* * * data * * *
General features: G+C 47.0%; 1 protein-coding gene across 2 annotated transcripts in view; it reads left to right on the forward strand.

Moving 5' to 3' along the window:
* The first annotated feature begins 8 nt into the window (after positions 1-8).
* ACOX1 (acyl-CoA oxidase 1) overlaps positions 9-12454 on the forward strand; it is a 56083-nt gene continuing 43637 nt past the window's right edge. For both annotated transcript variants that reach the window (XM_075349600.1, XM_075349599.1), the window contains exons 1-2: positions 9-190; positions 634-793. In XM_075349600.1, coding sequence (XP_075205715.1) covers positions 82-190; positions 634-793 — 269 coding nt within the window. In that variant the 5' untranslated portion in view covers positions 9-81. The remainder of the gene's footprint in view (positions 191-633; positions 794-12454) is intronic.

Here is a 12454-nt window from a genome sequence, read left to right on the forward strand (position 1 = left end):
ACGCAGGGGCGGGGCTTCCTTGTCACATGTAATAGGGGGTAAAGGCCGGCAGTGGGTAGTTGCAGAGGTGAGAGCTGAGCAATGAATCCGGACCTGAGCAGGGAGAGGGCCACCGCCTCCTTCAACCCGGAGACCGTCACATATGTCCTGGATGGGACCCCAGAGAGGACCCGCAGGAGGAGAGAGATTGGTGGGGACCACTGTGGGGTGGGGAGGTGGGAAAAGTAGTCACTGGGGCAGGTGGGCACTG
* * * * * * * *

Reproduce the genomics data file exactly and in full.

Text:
General features: G+C 47.0%; 1 protein-coding gene across 2 annotated transcripts in view; it reads left to right on the forward strand.

Moving 5' to 3' along the window:
* The first annotated feature begins 8 nt into the window (after positions 1-8).
* ACOX1 (acyl-CoA oxidase 1) overlaps positions 9-12454 on the forward strand; it is a 56083-nt gene continuing 43637 nt past the window's right edge. For both annotated transcript variants that reach the window (XM_075349600.1, XM_075349599.1), the window contains exons 1-2: positions 9-190; positions 634-793. In XM_075349600.1, coding sequence (XP_075205715.1) covers positions 82-190; positions 634-793 — 269 coding nt within the window. In that variant the 5' untranslated portion in view covers positions 9-81. The remainder of the gene's footprint in view (positions 191-633; positions 794-12454) is intronic.

Here is a 12454-nt window from a genome sequence, read left to right on the forward strand (position 1 = left end):
ACGCAGGGGCGGGGCTTCCTTGTCACATGTAATAGGGGGTAAAGGCCGGCAGTGGGTAGTTGCAGAGGTGAGAGCTGAGCAATGAATCCGGACCTGAGCAGGGAGAGGGCCACCGCCTCCTTCAACCCGGAGACCGTCACATATGTCCTGGATGGGACCCCAGAGAGGACCCGCAGGAGGAGAGAGATTGGTGGGGACCACTGTGGGGTGGGGAGGTGGGAAAAGTAGTCACTGGGGCAGGTGGGCACTG